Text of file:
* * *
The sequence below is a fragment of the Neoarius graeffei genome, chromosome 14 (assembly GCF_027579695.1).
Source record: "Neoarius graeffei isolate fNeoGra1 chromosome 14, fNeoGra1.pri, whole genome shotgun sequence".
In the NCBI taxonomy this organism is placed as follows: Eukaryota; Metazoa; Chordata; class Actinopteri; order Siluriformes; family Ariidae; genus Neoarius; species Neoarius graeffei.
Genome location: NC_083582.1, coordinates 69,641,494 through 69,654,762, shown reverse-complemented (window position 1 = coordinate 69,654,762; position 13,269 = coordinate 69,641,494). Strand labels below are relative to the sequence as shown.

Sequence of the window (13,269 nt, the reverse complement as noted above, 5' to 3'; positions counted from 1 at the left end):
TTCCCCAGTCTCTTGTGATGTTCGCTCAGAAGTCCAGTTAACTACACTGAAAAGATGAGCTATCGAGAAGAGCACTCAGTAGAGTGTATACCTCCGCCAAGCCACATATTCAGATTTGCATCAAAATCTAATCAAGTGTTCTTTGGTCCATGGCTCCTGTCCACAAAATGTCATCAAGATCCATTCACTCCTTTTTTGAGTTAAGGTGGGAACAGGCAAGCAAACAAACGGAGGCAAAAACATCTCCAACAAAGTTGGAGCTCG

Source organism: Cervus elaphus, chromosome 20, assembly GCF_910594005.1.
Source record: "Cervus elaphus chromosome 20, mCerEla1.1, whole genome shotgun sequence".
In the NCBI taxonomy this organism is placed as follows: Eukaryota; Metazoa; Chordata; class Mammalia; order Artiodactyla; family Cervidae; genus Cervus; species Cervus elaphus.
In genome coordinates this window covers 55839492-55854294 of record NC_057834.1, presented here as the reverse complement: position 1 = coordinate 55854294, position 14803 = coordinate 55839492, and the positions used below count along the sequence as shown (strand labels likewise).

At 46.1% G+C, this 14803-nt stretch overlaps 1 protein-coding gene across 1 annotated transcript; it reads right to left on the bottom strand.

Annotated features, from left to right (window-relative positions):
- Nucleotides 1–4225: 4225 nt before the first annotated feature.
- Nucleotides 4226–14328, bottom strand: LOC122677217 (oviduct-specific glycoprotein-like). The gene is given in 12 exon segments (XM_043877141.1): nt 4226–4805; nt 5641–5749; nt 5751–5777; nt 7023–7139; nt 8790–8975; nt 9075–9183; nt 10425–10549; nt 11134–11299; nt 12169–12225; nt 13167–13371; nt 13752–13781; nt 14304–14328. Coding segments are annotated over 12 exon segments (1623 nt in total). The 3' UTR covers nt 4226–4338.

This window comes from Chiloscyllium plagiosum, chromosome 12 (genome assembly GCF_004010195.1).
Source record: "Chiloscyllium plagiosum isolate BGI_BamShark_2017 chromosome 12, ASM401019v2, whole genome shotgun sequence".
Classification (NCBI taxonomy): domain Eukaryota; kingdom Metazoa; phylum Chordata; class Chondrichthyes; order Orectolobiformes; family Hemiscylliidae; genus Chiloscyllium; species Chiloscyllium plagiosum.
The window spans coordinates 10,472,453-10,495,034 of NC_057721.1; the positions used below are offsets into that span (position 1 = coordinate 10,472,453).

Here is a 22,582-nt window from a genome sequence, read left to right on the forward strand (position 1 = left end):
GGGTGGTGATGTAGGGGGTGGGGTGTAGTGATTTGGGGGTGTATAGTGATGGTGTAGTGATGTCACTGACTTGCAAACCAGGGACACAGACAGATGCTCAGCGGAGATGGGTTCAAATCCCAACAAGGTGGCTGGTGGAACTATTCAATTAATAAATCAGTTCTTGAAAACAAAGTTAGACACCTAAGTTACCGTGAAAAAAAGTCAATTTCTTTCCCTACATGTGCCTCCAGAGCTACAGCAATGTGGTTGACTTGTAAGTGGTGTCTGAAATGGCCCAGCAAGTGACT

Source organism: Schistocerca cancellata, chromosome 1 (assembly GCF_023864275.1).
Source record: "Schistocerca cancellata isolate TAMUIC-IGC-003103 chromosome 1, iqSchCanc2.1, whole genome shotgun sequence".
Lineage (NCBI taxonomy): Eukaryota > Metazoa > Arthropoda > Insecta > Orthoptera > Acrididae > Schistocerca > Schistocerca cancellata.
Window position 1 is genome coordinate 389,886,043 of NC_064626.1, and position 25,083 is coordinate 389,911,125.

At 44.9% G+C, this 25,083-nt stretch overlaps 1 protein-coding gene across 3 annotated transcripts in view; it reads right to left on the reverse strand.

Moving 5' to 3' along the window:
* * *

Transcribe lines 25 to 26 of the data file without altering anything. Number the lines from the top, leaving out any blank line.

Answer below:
At 44.9% G+C, this 25,083-nt stretch overlaps 1 protein-coding gene across 3 annotated transcripts in view; it reads right to left on the reverse strand.

Moving 5' to 3' along the window: